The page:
A female easyJet pilot has gone viral after calling out two male passengers who made sexist comments as they boarded her plane.
Charlotte Knowlson is an airline pilot who started flying for easyJet in February.
A few days ago, Ms Knowlson was carrying out a smooth, routine flight when her experience was marred by a couple of passengers who felt the need to call her expertise as a pilot into question.
She explained on Twitter that the two men had said: “I won’t make any jokes about female drivers then,” with one even stating that had he known Ms Knowlson was piloting the plane, then he wouldn’t have boarded.
Ms Knowlson couldn’t believe the audacity of the men’s behaviour, stating: “Fact is, I can fly an £80m jet, you can’t.”
The pilot has received a wave of support since posting the original tweet, which has been liked almost 95,000 times and retweeted more than 11,000 times.
She continued in further tweets, explaining that at first she had brushed the comments off.
“Being used to this kind of humour, my reaction of course was to be professional, laugh and ask them if they were enjoying the flight,” she said.
It was only when a fellow cabin crew member expressed their dismay over the men’s sexist behaviour that she asked herself: “Why is this normal?”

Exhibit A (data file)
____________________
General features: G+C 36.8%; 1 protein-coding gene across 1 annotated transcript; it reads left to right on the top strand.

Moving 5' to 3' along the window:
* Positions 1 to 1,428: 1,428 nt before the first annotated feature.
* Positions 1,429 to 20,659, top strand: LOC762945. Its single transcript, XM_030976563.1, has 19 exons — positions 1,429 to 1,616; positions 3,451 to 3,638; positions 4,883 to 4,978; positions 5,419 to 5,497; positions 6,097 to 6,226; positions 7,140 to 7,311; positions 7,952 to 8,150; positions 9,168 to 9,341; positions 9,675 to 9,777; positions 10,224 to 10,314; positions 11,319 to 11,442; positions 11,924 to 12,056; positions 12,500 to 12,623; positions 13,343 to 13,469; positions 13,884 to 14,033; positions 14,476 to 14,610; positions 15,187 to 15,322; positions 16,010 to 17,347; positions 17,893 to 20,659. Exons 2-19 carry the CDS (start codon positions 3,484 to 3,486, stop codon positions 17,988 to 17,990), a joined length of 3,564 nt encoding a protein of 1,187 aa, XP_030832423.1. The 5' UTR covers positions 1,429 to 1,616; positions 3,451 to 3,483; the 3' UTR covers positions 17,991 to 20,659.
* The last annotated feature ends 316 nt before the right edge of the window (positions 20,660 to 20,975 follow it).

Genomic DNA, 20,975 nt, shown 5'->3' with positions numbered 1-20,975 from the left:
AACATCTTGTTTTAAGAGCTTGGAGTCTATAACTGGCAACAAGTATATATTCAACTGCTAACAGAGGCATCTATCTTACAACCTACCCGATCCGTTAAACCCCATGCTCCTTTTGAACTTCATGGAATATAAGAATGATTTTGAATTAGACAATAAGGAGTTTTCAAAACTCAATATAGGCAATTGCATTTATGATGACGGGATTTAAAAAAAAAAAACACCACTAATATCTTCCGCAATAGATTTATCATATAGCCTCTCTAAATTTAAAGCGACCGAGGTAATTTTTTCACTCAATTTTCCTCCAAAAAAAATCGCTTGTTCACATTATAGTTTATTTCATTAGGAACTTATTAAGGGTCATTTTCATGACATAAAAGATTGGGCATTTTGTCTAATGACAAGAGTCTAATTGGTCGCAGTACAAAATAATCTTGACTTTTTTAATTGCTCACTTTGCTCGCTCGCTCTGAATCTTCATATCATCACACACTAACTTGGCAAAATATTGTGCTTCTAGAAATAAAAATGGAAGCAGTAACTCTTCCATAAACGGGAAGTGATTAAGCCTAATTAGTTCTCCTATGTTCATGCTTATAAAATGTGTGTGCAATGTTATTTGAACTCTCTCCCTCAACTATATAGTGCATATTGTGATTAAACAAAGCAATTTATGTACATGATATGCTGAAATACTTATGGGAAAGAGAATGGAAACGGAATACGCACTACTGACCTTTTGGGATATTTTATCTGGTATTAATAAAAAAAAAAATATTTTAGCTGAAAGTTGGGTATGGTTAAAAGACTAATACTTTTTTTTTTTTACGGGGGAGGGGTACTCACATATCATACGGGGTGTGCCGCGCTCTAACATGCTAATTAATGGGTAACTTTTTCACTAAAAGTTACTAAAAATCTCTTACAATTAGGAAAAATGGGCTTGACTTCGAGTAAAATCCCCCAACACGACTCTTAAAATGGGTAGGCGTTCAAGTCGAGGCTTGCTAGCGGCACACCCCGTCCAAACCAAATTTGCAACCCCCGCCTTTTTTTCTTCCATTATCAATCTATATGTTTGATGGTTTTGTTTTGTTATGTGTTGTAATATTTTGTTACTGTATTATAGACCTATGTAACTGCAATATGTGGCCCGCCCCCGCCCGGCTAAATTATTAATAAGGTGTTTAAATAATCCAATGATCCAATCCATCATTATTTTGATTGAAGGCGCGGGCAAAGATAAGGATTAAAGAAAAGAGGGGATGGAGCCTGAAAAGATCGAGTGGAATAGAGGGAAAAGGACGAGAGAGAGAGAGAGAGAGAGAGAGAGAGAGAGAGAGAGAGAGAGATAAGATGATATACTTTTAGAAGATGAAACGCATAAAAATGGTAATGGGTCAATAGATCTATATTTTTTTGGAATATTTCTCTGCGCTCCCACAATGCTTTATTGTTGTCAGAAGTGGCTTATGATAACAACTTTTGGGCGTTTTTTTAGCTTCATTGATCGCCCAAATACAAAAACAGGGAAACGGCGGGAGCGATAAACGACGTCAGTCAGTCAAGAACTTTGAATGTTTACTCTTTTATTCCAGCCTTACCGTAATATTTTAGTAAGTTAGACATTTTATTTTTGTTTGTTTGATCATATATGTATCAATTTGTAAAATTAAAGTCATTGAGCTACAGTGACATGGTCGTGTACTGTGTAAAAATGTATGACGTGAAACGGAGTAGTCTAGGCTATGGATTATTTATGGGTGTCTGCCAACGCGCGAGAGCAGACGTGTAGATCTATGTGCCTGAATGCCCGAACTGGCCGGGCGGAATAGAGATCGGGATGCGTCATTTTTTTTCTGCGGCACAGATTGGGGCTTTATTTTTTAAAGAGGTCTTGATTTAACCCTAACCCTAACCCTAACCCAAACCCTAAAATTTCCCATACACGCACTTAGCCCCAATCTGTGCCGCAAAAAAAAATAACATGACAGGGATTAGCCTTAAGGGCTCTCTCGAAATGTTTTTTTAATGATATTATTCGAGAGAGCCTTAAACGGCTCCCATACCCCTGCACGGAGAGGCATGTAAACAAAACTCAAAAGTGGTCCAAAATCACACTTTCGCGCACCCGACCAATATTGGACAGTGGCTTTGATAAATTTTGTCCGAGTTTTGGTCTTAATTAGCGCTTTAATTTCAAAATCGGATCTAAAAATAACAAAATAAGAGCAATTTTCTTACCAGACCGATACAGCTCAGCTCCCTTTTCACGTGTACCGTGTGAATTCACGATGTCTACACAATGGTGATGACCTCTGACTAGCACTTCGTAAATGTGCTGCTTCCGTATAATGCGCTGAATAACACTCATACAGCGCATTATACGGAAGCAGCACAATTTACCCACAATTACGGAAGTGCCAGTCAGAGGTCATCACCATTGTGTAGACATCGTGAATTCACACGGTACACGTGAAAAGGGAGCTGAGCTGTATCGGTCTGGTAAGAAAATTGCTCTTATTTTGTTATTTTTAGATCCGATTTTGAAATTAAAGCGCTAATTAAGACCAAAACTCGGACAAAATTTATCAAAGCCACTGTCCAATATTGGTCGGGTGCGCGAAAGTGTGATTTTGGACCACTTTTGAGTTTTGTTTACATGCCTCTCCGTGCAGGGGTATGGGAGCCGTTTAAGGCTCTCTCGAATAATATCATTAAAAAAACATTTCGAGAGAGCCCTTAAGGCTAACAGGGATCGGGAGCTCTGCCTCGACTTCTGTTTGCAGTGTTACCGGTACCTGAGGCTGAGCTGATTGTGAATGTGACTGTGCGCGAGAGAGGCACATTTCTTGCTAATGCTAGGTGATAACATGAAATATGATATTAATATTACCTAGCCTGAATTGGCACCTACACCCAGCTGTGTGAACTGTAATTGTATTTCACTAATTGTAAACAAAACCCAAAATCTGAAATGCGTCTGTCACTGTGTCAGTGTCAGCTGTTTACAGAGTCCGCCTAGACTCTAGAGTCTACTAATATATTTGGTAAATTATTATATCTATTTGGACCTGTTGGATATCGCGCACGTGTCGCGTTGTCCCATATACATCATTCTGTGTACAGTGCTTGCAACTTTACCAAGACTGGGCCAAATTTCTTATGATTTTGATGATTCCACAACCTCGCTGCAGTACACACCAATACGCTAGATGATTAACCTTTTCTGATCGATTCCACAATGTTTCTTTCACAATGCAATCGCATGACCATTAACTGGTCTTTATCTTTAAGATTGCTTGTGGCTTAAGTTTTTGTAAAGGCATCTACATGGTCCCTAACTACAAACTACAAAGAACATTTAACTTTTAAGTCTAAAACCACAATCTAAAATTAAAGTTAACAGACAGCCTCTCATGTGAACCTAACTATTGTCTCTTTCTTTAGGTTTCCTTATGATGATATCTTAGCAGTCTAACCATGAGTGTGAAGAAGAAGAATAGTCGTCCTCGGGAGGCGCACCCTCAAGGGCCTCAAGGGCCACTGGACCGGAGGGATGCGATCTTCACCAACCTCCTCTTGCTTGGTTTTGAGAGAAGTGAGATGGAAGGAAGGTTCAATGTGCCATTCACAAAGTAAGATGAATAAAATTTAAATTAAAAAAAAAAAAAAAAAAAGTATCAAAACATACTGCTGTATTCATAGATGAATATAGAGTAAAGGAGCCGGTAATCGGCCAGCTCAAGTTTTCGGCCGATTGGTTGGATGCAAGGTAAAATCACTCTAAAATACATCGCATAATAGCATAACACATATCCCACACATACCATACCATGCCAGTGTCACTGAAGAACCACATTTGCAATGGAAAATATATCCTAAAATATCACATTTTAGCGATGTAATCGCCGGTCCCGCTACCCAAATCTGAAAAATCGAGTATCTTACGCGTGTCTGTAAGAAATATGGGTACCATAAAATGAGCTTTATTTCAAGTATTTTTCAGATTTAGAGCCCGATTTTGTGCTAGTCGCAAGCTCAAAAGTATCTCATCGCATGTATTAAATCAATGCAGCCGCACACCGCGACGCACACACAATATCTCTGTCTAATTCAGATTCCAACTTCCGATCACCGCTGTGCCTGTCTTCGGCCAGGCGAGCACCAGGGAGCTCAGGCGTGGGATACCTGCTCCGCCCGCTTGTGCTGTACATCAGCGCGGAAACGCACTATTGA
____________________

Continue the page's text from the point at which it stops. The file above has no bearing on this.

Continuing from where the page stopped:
“It is this attitude that puts women off and another barrier stopping them from going into male dominated careers,” she stated.
“I’m saddened by the fact that this is the attitude some still have and think it is ok to make these comments to women.”
Many people have praised Ms Knowlson as an inspiration for budding female pilots, with one person commenting: “You don’t just make jets fly, you make dreams airborne too.”
Another person wrote: “Thank you for being a role model for the next generation and calling out sexism for what it is - wrong!”
Others have been sharing photos of their daughters in response to the Twitter thread, all of whom aspire to follow in her footsteps one day.
“My career is my dream, always has been,” Ms Knowlson wrote.
“I always wanted to be able to inspire more women [to be pilots], especially the younger generations, so that we can change people’s perceptions on what is still a man’s world.”
EasyJet has stated as part of its corporate responsibility that it recognises that the number of female pilots within the company is currently too low, with only five per cent of more than 2,600 pilots employed by easyJet women.
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